Congratulations and thanks to Dubravka Šimonović, UN Special Rapporteur on violence against women, for presenting her groundbreaking report, “A human rights-based approach to mistreatment and violence against women in reproductive health services, with a focus on childbirth and obstetric violence,” to the UN General Assembly on July 11, 2019 23-page report online.
Many thanks to legal scholars Alisha Bjerregaard and Christina Zampas, who summarized this report for the Reprohealthlaw Commentaries Series. We are pleased to excerpt certain paragraphs:
“UN Rapporteur denounces abuses against women during childbirth,” by Alisha Bjerregaard and Christina Zampas, Reprohealthlaw Commentaries Series, October 31, 2019. The full text is online here
” [ . . . This] first U.N. report of its kind . . . addresses human rights abuses experienced by women during facility-based childbirth “as part of a continuum of the violations that occur in the wider context of structural inequality, discrimination and patriarchy.” The report states unequivocally that: “Women’s human rights include their right to receive dignified and respectful reproductive health-care services and obstetric care, free from discrimination and any violence, including sexism and psychological violence, torture, inhuman and degrading treatment and coercion.”
“Human rights violations addressed in the report include: physical and verbal abuse; over-medicalization, including the overuse of caesarian delivery, episiotomy and oxytocin when not medically justified; symphysiotomy; forced sterilization; forced abortion; shackling of women; failure to respect privacy and confidentiality; procedures without anesthesia; a lack of autonomy and decision-making; and the post-childbirth detention of women for inability to pay their hospital bills. This list is not exhaustive, the report notes, nor does it include violations outside healthcare facilities. [ . . . ]
“By shedding light on the rights violations experienced by women during facility-based childbirth, and the drivers of this mistreatment and violence, we hope that this report spurs states to prevent and redress these abuses. We also hope that human rights bodies engage in robust analyses of abuses that women experience during childbirth, the context in which they occur, and the inherent discrimination of these practices, as well as the intersectional nature of the discrimination that many women face.”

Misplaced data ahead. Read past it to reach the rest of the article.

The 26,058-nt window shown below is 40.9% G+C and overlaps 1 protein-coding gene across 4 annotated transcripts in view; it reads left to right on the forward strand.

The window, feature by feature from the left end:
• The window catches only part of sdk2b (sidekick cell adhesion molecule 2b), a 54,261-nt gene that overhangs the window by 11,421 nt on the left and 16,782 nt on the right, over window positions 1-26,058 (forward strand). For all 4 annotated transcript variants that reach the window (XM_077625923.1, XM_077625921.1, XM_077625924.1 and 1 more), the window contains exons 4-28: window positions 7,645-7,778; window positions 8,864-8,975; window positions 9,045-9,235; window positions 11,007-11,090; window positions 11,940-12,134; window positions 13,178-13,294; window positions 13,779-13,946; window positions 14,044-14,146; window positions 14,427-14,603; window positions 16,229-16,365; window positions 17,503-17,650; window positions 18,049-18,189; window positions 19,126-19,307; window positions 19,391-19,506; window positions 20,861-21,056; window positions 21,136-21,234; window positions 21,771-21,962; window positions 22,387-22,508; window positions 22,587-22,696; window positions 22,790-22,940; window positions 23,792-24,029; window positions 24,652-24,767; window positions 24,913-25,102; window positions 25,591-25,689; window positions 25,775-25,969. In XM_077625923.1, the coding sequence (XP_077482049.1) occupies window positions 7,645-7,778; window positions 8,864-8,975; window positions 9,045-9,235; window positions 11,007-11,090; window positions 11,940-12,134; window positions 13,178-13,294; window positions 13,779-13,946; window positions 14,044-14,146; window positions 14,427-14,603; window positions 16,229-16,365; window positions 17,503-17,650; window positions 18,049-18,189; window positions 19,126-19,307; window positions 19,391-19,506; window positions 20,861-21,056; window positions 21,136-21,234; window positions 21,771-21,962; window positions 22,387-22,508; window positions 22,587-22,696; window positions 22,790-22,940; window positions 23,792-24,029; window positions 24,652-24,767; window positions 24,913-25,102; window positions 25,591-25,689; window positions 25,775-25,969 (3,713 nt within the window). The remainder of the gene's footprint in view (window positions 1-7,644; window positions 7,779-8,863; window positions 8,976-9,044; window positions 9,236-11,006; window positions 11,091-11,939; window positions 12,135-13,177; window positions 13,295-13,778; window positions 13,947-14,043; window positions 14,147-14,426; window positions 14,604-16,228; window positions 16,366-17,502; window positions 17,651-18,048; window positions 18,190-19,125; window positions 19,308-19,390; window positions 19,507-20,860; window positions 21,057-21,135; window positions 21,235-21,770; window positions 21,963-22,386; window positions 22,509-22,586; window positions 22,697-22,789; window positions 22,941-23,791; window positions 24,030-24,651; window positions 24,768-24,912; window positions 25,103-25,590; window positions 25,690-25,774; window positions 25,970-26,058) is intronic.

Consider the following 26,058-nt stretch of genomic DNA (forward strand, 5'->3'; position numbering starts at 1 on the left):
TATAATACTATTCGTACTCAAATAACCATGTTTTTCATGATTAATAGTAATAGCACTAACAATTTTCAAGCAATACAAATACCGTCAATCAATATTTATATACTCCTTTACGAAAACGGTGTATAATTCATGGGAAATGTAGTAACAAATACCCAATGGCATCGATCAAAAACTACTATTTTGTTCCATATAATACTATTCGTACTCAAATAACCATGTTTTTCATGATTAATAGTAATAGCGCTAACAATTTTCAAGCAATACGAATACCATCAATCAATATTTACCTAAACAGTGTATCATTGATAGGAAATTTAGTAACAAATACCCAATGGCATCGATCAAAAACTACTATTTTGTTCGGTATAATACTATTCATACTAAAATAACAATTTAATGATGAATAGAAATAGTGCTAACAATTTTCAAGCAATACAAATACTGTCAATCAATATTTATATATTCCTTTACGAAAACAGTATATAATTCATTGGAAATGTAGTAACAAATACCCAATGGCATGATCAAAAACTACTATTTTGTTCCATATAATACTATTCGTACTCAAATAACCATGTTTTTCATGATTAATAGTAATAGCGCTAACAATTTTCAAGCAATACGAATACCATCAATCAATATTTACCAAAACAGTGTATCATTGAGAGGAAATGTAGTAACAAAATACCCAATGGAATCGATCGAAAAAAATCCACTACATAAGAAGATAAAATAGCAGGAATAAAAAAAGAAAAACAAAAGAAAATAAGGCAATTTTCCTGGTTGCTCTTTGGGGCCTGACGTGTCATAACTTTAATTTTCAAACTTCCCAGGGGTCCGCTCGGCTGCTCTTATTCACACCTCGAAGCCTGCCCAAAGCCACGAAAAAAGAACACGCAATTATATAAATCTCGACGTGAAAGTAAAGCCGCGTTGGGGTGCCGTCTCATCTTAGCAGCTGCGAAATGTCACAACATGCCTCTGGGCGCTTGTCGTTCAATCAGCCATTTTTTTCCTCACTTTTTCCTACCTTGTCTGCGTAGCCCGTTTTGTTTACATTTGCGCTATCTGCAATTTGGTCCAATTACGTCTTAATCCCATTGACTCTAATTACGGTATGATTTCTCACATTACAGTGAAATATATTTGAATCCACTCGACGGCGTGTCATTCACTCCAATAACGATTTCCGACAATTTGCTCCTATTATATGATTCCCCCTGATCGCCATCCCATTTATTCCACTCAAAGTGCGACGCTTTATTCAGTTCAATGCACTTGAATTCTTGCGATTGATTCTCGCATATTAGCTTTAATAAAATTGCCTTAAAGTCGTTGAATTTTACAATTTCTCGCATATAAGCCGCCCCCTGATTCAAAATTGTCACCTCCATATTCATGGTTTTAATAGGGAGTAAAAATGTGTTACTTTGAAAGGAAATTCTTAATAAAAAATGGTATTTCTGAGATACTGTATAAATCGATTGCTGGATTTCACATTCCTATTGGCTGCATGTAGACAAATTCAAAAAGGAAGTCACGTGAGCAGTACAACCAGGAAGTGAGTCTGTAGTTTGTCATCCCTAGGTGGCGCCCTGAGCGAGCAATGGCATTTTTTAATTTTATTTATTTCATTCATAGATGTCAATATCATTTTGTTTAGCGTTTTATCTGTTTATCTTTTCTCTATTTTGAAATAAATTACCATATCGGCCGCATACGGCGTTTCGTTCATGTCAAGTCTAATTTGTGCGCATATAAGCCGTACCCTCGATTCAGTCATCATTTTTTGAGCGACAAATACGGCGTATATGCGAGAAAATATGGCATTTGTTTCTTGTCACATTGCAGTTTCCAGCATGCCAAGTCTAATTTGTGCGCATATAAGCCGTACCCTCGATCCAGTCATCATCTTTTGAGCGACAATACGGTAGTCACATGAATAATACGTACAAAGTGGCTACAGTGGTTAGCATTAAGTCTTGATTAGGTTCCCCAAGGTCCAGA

The full text is online here
(Cite as:) Alisha Bjerregaard and Christina Zampas, “UN Rapporteur denounces abuses against women during childbirth,” Reprohealthlaw Blog Commentaries Series, October 28, 2019.
UN Special Rapporteur on Violence Against Women (Dubravka Šimonović), “A human rights-based approach to mistreatment and violence against women in reproductive health services, with a focus on childbirth and obstetric violence.” U.N. Doc. A/74/137, 11 July 2019. 23-page Special Rapporteur report.
FIGO Guidelines emphasized in the report:
“Guidelines Regarding Informed Consent” (Lyon, June 2007) FIGO Ethical Guidelines pp 22-24. provides human rights standards to protect the autonomy and agency of women.
“Harmful stereotyping of women in health care” FIGO’s Ethical Guidelines (pp. 40-43) is recommended as a key resource for providers.
World Health Organization. The prevention and elimination of disrespect and abuse during facility-based childbirth (Geneva, WHO, 2015) 4-page WHO statement.
WHO Recommendations. Intrapartum Care for a Positive Birth Experience. (Geneva: WHO, 2018) 210-page WHO report.
Compiled by: the International Reproductive and Sexual Health Law Program, reprohealth*law at utoronto.ca. See Program website for our Publications, Information resources, and Reprohealthlaw Commentaries Series. TO JOIN THE REPROHEALTHLAW BLOG: enter your email address in the upper right corner of our blog, then check your email to confirm the subscription.